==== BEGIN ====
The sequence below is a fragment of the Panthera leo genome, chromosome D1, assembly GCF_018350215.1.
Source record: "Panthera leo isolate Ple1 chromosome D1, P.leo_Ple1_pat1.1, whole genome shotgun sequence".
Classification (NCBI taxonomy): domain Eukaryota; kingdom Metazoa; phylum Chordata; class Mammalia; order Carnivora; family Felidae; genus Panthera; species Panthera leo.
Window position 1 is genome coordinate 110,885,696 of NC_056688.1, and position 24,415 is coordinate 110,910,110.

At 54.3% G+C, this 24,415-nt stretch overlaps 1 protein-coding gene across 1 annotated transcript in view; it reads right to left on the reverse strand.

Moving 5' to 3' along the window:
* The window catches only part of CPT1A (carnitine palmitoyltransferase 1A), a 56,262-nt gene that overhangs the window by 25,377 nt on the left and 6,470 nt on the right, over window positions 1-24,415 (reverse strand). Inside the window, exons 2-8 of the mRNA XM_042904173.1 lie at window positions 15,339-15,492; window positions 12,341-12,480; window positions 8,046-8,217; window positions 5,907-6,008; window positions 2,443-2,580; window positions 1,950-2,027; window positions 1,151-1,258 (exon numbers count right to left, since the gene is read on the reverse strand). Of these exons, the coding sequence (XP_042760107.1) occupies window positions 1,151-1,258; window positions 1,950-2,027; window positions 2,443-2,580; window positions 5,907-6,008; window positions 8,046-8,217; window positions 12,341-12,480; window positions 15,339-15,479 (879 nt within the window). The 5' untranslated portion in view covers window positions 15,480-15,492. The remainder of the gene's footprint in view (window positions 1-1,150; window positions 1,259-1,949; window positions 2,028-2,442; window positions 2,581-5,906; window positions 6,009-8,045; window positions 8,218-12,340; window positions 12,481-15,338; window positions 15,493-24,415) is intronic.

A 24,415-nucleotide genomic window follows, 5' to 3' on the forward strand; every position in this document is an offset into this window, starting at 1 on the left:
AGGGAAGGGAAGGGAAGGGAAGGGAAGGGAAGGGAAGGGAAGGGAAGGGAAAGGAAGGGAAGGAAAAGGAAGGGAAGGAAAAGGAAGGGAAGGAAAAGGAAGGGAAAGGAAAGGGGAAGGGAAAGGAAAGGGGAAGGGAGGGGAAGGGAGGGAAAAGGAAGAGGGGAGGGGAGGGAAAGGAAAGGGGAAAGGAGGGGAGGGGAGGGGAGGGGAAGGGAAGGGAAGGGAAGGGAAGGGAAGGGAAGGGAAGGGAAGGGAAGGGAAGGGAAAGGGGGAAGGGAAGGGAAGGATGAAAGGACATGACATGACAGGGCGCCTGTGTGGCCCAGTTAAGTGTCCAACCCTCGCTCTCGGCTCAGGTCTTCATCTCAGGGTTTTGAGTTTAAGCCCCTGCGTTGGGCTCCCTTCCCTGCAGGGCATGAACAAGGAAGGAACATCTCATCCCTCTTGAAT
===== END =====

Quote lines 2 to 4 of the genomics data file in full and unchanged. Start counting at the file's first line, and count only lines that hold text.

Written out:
Source record: "Panthera leo isolate Ple1 chromosome D1, P.leo_Ple1_pat1.1, whole genome shotgun sequence".
Classification (NCBI taxonomy): domain Eukaryota; kingdom Metazoa; phylum Chordata; class Mammalia; order Carnivora; family Felidae; genus Panthera; species Panthera leo.
Window position 1 is genome coordinate 110,885,696 of NC_056688.1, and position 24,415 is coordinate 110,910,110.